What Would Happen If Comic Convention Panelists Demanded Parity?

I was flabbergasted (in an “what an excellent idea no one’s ever thought of!” way) to read about this decision by certain famous science fiction authors to not participate in convention panels where there are no women panelists. The rationale is that female fans are half of the audience, so their presence ought to be reflected in the more visible events. Says Lizzie Barrett, the writer of the essay that made me aware of this choice:

It is common, at Conventions, to see four times as many men on panels as women, often despite the fact that there are many more female authors, editors, and publishers at the Convention … in the audience. Given that a gender split of 60% women to 40% men is about average at genre conventions, this ratio is rarely reflected in the panels and guests of honour. It should be the responsibility of a Con organiser to notice the gender imbalance and address it — before the Convention. … There are just as many female authors in the SFF community as male, if not more. So why does the SFF convention-running world that was built decades ago still assume that most SFF is being written by men, for men?

Paul Cornell

Paul Cornell

I found myself wondering what would happen if comic creators took the same approach. (Interestingly, the two main authors quoted in the linked piece also write comics.) Said Paul Cornell,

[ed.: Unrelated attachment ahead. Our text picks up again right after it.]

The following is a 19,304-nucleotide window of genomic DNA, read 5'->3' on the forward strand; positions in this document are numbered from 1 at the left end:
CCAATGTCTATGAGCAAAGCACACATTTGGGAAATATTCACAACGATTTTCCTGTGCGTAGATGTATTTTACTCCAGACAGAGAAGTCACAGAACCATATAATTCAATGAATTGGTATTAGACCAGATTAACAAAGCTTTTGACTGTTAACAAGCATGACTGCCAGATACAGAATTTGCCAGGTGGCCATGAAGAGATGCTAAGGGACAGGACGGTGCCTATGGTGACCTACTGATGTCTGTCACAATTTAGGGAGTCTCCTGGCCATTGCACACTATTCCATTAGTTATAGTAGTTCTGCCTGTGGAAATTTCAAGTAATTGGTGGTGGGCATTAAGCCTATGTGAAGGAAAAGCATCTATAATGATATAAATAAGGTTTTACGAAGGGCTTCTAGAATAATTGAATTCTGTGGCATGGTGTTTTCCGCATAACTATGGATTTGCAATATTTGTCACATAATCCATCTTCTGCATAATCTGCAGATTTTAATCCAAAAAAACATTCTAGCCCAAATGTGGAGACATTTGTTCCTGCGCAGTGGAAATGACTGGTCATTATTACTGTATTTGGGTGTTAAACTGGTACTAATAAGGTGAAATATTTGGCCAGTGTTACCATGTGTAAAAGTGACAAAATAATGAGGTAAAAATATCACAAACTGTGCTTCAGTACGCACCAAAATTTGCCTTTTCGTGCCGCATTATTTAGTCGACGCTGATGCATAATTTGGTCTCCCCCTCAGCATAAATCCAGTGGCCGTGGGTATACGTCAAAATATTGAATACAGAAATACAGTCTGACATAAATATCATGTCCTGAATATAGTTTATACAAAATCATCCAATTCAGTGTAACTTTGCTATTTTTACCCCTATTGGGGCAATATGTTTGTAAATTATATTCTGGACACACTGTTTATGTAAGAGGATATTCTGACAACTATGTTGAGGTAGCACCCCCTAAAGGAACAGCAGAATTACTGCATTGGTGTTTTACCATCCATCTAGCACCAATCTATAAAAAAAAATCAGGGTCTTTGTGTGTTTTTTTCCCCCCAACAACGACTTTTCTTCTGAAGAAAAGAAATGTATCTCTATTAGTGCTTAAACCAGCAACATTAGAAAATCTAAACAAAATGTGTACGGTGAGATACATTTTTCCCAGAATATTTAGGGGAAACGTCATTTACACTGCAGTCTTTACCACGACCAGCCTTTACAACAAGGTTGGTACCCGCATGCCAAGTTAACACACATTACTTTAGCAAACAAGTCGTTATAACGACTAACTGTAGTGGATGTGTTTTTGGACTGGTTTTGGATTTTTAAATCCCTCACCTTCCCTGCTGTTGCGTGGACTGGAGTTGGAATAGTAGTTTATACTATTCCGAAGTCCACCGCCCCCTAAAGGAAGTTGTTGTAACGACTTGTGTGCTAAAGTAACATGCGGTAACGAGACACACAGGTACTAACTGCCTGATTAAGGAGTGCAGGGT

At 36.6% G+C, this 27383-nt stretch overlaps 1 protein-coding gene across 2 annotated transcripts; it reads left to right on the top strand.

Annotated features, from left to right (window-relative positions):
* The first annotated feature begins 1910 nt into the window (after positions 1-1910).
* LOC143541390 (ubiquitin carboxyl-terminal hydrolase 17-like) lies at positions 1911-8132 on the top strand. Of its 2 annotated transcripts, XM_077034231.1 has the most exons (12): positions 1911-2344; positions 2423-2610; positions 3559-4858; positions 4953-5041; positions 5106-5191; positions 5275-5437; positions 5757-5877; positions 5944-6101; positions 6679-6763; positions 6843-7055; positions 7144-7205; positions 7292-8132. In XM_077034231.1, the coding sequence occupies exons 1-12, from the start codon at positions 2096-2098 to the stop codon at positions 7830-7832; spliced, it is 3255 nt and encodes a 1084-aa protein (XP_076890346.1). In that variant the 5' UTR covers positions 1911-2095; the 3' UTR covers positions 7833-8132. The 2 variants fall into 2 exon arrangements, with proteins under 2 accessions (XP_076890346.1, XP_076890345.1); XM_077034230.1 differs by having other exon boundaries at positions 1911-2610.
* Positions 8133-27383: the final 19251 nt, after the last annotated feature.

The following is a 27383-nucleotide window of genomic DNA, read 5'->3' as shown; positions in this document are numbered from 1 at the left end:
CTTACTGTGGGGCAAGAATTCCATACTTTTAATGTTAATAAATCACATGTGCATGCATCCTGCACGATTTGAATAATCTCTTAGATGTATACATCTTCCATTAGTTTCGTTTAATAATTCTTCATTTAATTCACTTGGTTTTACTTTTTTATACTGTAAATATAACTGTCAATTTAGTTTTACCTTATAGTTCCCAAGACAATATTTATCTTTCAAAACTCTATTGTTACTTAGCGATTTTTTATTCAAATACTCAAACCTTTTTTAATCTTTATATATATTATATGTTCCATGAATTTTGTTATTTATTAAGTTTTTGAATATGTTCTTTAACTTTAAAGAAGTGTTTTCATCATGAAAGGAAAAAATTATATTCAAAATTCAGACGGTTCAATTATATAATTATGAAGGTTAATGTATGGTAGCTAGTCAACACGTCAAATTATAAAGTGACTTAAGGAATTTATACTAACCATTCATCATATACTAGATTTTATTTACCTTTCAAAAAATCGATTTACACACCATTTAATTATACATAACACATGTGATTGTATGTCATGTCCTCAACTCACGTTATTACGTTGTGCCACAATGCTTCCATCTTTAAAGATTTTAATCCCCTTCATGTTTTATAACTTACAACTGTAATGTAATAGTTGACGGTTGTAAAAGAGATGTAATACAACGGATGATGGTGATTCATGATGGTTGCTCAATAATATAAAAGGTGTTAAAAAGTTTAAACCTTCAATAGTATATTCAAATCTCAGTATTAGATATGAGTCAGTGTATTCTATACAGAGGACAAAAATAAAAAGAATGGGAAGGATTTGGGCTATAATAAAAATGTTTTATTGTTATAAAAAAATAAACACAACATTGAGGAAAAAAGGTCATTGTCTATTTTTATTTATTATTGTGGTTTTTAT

I’ve decided that I’m going to approach this problem via the only moral unit I’m in charge of: me. I’m going to approach this problem from the other end. And this approach is going to be very much that of a blunt instrument.

If I’m on, at any convention this year, a panel that doesn’t have a 50/50 gender split (I’ll settle for two out of five), I’ll hop off that panel, and find a woman to take my place. … I will then stay in the room to listen to the panel, and then, due to the small possibility that someone might have come to the panel purely to see me, make myself available outside afterwards, so no audience member is short-changed.

He even addresses the comic situation:

You probably won’t find enough female DC Comics creators to make the panel 50/50, convention organisers, so how about some women who write about comics? If it’s just me being interviewed, I’ll seek a female interviewer.

The comment thread resulting features more discussion, with the expected “but this would mean more work!” and “what about the poor mens left out?” complaints and the horribly wrong “women aren’t as qualified as men”. I applaud Cornell’s choice, and I hope more follow him to make the point that this change needs to come and it won’t unless people make it so.

Sadly, to do so at comic conventions would mean a lot more focus outside the superhero genre, which would be a difficult switch for organizers and planners of the larger shows, who get much of their audience (and media coverage) based only on that genre.